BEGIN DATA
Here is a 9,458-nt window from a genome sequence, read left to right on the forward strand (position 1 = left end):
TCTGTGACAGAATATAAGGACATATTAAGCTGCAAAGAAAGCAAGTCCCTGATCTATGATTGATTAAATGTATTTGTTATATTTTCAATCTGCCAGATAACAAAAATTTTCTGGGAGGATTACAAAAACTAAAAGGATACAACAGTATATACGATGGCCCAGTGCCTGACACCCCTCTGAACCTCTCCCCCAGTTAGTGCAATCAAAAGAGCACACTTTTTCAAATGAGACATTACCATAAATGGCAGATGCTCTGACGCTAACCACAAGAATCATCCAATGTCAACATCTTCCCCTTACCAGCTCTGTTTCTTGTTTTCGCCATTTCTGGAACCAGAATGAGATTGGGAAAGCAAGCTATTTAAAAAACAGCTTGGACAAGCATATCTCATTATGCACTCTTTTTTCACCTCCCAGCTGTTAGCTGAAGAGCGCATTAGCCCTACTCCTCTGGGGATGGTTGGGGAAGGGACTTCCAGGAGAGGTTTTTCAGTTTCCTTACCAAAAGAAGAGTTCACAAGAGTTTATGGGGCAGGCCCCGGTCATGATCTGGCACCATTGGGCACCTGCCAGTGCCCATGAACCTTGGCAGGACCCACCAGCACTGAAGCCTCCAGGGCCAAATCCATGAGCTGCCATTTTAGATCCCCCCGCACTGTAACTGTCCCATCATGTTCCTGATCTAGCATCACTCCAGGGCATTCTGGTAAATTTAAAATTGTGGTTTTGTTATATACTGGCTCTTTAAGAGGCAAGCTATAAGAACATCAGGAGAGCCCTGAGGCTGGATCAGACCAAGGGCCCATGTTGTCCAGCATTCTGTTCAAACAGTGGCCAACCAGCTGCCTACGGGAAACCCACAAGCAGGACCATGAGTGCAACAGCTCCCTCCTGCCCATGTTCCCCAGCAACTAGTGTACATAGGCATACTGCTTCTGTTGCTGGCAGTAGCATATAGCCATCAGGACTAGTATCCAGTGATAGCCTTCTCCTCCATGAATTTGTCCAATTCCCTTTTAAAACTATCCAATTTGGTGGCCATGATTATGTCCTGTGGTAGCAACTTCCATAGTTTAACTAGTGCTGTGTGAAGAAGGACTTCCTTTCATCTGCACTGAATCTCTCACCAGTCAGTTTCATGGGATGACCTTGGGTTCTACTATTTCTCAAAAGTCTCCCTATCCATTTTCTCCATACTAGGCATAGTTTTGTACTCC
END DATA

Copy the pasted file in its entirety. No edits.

Here is a 9,458-nt window from a genome sequence, read left to right on the forward strand (position 1 = left end):
TCTGTGACAGAATATAAGGACATATTAAGCTGCAAAGAAAGCAAGTCCCTGATCTATGATTGATTAAATGTATTTGTTATATTTTCAATCTGCCAGATAACAAAAATTTTCTGGGAGGATTACAAAAACTAAAAGGATACAACAGTATATACGATGGCCCAGTGCCTGACACCCCTCTGAACCTCTCCCCCAGTTAGTGCAATCAAAAGAGCACACTTTTTCAAATGAGACATTACCATAAATGGCAGATGCTCTGACGCTAACCACAAGAATCATCCAATGTCAACATCTTCCCCTTACCAGCTCTGTTTCTTGTTTTCGCCATTTCTGGAACCAGAATGAGATTGGGAAAGCAAGCTATTTAAAAAACAGCTTGGACAAGCATATCTCATTATGCACTCTTTTTTCACCTCCCAGCTGTTAGCTGAAGAGCGCATTAGCCCTACTCCTCTGGGGATGGTTGGGGAAGGGACTTCCAGGAGAGGTTTTTCAGTTTCCTTACCAAAAGAAGAGTTCACAAGAGTTTATGGGGCAGGCCCCGGTCATGATCTGGCACCATTGGGCACCTGCCAGTGCCCATGAACCTTGGCAGGACCCACCAGCACTGAAGCCTCCAGGGCCAAATCCATGAGCTGCCATTTTAGATCCCCCCGCACTGTAACTGTCCCATCATGTTCCTGATCTAGCATCACTCCAGGGCATTCTGGTAAATTTAAAATTGTGGTTTTGTTATATACTGGCTCTTTAAGAGGCAAGCTATAAGAACATCAGGAGAGCCCTGAGGCTGGATCAGACCAAGGGCCCATGTTGTCCAGCATTCTGTTCAAACAGTGGCCAACCAGCTGCCTACGGGAAACCCACAAGCAGGACCATGAGTGCAACAGCTCCCTCCTGCCCATGTTCCCCAGCAACTAGTGTACATAGGCATACTGCTTCTGTTGCTGGCAGTAGCATATAGCCATCAGGACTAGTATCCAGTGATAGCCTTCTCCTCCATGAATTTGTCCAATTCCCTTTTAAAACTATCCAATTTGGTGGCCATGATTATGTCCTGTGGTAGCAACTTCCATAGTTTAACTAGTGCTGTGTGAAGAAGGACTTCCTTTCATCTGCACTGAATCTCTCACCAGTCAGTTTCATGGGATGACCTTGGGTTCTACTATTTCTCAAAAGTCTCCCTATCCATTTTCTCCATACTAGGCATAGTTTTGTACTCC